Banks as financial intermediaries serve perhaps their most crucial role in an economy. A manufacturer in California, looking to build a new plant and in need of funds to do so, is greatly benefited by an efficient and liquid capital market. Whether equity or debt, banks source funds from investors or from other banks in the wholesale market to provide to their customer, the manufacturer. Due to the interconnectedness of our financial markets, and the fungibility of funds, the capital that our firm in California uses might be deposits from locals nearby, banks across the country, investors overseas or some combination thereof. Without this ability, our manufacturer would be required to accumulate capital through profits over a longer period of time to embark on their expansion. Banks essentially shorten the timeline of borrower's expansion plans, and the cost to the company is either losing ownership through equity or interest through debt. Without the coordination of the capital markets, other sectors of the economy would be hard pressed for capital, and investors and savers would find it much more difficult to earn a return on their money.

Banks provide treasury management services to many corporations with large cash flow needs. At the risk of sounding like an advertisement, banks facilitate the wiring of funds, clearing of cheques, sweep accounts to improve cash efficiency, provide overnight investments to clients, foreign exchange services to importers/exporters, asset liability management to mitigate borrower's exposure to floating rates, and so forth.

The auto worker who builds sedans and vans serves society, even though the company he works for may also build tanks and war machines that serve the criminal class. Perhaps I'm writing due to the constant vilification of my industry, by both libertarians and progressive alike. Granted, there is much truth to the criticism. However, constant attacks on "banksters" and the illegitimate relationship with the state make it difficult to recognize the very legitimate function of banks, which would still exist if we lived in the free society we are working towards.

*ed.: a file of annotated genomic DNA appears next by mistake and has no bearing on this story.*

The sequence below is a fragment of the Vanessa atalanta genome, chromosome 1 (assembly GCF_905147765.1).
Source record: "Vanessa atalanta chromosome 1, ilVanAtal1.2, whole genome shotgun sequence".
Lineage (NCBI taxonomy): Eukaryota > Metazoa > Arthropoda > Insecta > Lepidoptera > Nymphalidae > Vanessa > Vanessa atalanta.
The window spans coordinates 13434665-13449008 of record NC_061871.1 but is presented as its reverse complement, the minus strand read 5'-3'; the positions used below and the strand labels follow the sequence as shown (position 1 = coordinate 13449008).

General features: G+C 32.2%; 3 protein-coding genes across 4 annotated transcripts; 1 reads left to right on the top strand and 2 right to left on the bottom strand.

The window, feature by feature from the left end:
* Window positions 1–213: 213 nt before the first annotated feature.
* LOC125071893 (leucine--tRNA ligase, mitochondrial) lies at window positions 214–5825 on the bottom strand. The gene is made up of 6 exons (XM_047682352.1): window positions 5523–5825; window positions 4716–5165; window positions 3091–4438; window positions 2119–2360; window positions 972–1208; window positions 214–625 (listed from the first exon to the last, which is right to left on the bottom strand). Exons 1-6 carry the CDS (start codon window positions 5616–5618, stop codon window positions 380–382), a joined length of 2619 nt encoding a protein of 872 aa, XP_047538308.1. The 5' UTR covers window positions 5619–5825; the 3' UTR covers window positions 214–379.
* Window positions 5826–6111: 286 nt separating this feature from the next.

Perhaps I'm also writing because I remember, as a five year old sitting at a train station, I was awakened to the wonders of the world by observing the outbound train chug along its metal path, an airplane flying crossways overhead, and the skyscrapers and magnificent real estate of whatever city I happened to be in at the time. I noticed also at the time the mountainous backdrop, but I realized even then that the mountains were made by God, while everything else was built by man. I was in awe. I remember wondering "who are the men that build these things, how do they know how to make it all connect together? Do any of these men understand the whole world?" What I wondered at as a child was another way of asking "how does an economy run?" Well, I don't believe that I understand the whole world, but being a banker, I believe that I understand a good bit of what makes an economy run, and I'm proud to contribute in my own productive, non-violent way.

Steve Nelson [send him mail] works for a regional U.S bank and lives in Richmond, VA